By TTT Subscriber James Keen.
Manager of Liverpool Football Club is a strange job. In fact, describing it as a job is to do the position a gross disservice. Since the advent of Shankly’s revolution and the reverential esteem with which that man is held, his example has permanently offered an ideal model for the club’s prime position. The job puts the occupant at the head of a small nation of followers; the fan base stretches around the world and covers every continent on the planet. All of those people look to the manager to lead the club and team forwards and towards success.
If you stop and think about how many people are relying on you for just a second, it must be very tempting to run away and hide. So already we are looking for a special man. If you want to come into work and do your hours and treat the job like any other, then that is fine, it is how you may have done your work for the last 35 years, but thanks for your time, this is the wrong club for you.
The Liverpool manager is the man in ultimate control of the first 11, but he also has to represent the red half of the city and look out for the fans and talk to them directly. Part manager, part spiritual leader and part visionary. There is a very real sense that Shankly’s successors have been guardians of the torch that has been passed down the line from Shanks himself. But if we try and view it objectively, do we expect too much from our managers? Or to put it another way, is the Liverpool manager’s job different to the other clubs’?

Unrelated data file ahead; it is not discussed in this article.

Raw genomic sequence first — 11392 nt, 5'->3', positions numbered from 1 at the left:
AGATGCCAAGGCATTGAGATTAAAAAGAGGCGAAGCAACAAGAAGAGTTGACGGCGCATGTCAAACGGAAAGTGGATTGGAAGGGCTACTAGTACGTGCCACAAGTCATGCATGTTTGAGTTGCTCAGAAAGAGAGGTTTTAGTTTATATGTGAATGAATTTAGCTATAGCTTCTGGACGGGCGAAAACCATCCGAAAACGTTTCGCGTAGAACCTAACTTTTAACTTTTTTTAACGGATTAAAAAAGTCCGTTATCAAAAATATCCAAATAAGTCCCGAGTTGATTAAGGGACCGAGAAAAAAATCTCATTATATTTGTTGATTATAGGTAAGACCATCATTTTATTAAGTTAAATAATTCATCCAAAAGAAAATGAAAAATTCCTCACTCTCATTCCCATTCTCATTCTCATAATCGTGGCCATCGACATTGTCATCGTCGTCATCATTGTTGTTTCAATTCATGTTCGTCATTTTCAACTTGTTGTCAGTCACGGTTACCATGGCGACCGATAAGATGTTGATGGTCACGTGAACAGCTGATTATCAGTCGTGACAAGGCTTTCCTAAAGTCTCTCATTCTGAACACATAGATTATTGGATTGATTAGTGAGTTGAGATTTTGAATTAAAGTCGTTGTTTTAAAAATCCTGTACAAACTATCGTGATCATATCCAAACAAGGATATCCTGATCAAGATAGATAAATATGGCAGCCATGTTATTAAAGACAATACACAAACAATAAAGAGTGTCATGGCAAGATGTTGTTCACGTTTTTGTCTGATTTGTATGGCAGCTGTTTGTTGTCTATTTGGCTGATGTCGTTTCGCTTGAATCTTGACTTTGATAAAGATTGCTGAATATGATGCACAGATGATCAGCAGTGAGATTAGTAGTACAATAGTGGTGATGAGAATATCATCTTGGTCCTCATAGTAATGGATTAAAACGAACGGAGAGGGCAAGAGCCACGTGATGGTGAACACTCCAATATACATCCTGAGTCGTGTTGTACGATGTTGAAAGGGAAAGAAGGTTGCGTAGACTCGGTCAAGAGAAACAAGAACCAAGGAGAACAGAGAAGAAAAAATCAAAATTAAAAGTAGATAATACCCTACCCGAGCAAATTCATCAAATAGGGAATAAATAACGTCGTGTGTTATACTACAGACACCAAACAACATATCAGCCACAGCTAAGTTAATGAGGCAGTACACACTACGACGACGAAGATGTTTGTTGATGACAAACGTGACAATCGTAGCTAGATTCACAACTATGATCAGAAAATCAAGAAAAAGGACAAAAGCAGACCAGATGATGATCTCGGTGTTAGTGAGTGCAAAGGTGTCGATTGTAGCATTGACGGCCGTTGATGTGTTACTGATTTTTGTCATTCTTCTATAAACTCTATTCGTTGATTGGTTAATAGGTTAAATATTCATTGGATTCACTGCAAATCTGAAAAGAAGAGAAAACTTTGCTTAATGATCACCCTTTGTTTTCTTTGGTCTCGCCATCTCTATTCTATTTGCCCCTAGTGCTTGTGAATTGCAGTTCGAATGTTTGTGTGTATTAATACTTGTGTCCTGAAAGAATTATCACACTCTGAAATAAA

On 1st June 2012, Brendan Rodgers became the 20th man to be appointed full time manager of Liverpool Football Club. Considering the fact that Liverpool Football Club is 120 in 2012, he has been admitted into a very exclusive club, stepping into a lineage that extends back through over a century of history and success. The list of his predecessors includes acknowledged greats of the game from Tom Watson through Bill Shankly, Bob Paisley, Kenny Dalglish and Rafael Benitez.
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